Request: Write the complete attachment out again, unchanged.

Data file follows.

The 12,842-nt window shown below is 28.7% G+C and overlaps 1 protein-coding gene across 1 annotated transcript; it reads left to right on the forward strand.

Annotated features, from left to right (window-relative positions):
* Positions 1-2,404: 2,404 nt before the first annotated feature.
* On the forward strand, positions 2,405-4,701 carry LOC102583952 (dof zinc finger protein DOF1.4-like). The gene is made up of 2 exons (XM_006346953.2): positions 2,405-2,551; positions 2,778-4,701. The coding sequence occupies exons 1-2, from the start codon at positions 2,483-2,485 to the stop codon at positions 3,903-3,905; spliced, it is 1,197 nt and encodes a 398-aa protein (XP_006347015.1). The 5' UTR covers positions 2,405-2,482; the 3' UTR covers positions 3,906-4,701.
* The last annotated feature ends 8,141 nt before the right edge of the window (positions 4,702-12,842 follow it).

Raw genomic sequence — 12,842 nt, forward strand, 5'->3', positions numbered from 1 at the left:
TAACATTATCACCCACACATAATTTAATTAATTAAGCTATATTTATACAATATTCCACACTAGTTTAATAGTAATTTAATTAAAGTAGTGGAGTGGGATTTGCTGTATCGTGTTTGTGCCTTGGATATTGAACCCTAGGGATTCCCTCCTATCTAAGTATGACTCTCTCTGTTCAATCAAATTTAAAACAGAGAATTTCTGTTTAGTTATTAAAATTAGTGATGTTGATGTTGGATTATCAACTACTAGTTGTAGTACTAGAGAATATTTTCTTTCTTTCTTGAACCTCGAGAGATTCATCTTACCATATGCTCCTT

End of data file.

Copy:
The 12,842-nt window shown below is 28.7% G+C and overlaps 1 protein-coding gene across 1 annotated transcript; it reads left to right on the forward strand.

Annotated features, from left to right (window-relative positions):
* Positions 1-2,404: 2,404 nt before the first annotated feature.
* On the forward strand, positions 2,405-4,701 carry LOC102583952 (dof zinc finger protein DOF1.4-like). The gene is made up of 2 exons (XM_006346953.2): positions 2,405-2,551; positions 2,778-4,701. The coding sequence occupies exons 1-2, from the start codon at positions 2,483-2,485 to the stop codon at positions 3,903-3,905; spliced, it is 1,197 nt and encodes a 398-aa protein (XP_006347015.1). The 5' UTR covers positions 2,405-2,482; the 3' UTR covers positions 3,906-4,701.
* The last annotated feature ends 8,141 nt before the right edge of the window (positions 4,702-12,842 follow it).

Raw genomic sequence — 12,842 nt, forward strand, 5'->3', positions numbered from 1 at the left:
TAACATTATCACCCACACATAATTTAATTAATTAAGCTATATTTATACAATATTCCACACTAGTTTAATAGTAATTTAATTAAAGTAGTGGAGTGGGATTTGCTGTATCGTGTTTGTGCCTTGGATATTGAACCCTAGGGATTCCCTCCTATCTAAGTATGACTCTCTCTGTTCAATCAAATTTAAAACAGAGAATTTCTGTTTAGTTATTAAAATTAGTGATGTTGATGTTGGATTATCAACTACTAGTTGTAGTACTAGAGAATATTTTCTTTCTTTCTTGAACCTCGAGAGATTCATCTTACCATATGCTCCTT